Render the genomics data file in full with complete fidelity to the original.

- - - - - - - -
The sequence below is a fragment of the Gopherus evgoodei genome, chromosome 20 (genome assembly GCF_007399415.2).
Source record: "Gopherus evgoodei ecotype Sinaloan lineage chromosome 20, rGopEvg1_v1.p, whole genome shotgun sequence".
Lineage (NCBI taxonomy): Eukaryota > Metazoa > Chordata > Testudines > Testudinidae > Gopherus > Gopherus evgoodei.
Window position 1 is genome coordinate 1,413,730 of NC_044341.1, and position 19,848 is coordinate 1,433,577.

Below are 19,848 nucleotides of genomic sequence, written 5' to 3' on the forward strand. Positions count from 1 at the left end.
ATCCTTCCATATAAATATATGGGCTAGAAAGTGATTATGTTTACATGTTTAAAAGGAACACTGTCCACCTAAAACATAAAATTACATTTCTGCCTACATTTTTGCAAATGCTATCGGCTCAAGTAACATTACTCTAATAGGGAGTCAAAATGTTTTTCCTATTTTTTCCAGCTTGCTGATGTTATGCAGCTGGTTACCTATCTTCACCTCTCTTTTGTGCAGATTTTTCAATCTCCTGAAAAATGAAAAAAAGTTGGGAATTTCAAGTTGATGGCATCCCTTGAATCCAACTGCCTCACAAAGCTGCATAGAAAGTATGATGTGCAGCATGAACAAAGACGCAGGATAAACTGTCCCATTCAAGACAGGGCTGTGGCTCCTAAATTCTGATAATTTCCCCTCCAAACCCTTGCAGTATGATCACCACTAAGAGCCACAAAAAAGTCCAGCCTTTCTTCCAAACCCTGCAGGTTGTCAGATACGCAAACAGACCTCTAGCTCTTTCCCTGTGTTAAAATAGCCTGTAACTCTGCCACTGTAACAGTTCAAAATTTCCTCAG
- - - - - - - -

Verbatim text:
The sequence below is a fragment of the Gopherus evgoodei genome, chromosome 20 (genome assembly GCF_007399415.2).
Source record: "Gopherus evgoodei ecotype Sinaloan lineage chromosome 20, rGopEvg1_v1.p, whole genome shotgun sequence".
Lineage (NCBI taxonomy): Eukaryota > Metazoa > Chordata > Testudines > Testudinidae > Gopherus > Gopherus evgoodei.
Window position 1 is genome coordinate 1,413,730 of NC_044341.1, and position 19,848 is coordinate 1,433,577.

Below are 19,848 nucleotides of genomic sequence, written 5' to 3' on the forward strand. Positions count from 1 at the left end.
ATCCTTCCATATAAATATATGGGCTAGAAAGTGATTATGTTTACATGTTTAAAAGGAACACTGTCCACCTAAAACATAAAATTACATTTCTGCCTACATTTTTGCAAATGCTATCGGCTCAAGTAACATTACTCTAATAGGGAGTCAAAATGTTTTTCCTATTTTTTCCAGCTTGCTGATGTTATGCAGCTGGTTACCTATCTTCACCTCTCTTTTGTGCAGATTTTTCAATCTCCTGAAAAATGAAAAAAAGTTGGGAATTTCAAGTTGATGGCATCCCTTGAATCCAACTGCCTCACAAAGCTGCATAGAAAGTATGATGTGCAGCATGAACAAAGACGCAGGATAAACTGTCCCATTCAAGACAGGGCTGTGGCTCCTAAATTCTGATAATTTCCCCTCCAAACCCTTGCAGTATGATCACCACTAAGAGCCACAAAAAAGTCCAGCCTTTCTTCCAAACCCTGCAGGTTGTCAGATACGCAAACAGACCTCTAGCTCTTTCCCTGTGTTAAAATAGCCTGTAACTCTGCCACTGTAACAGTTCAAAATTTCCTCAG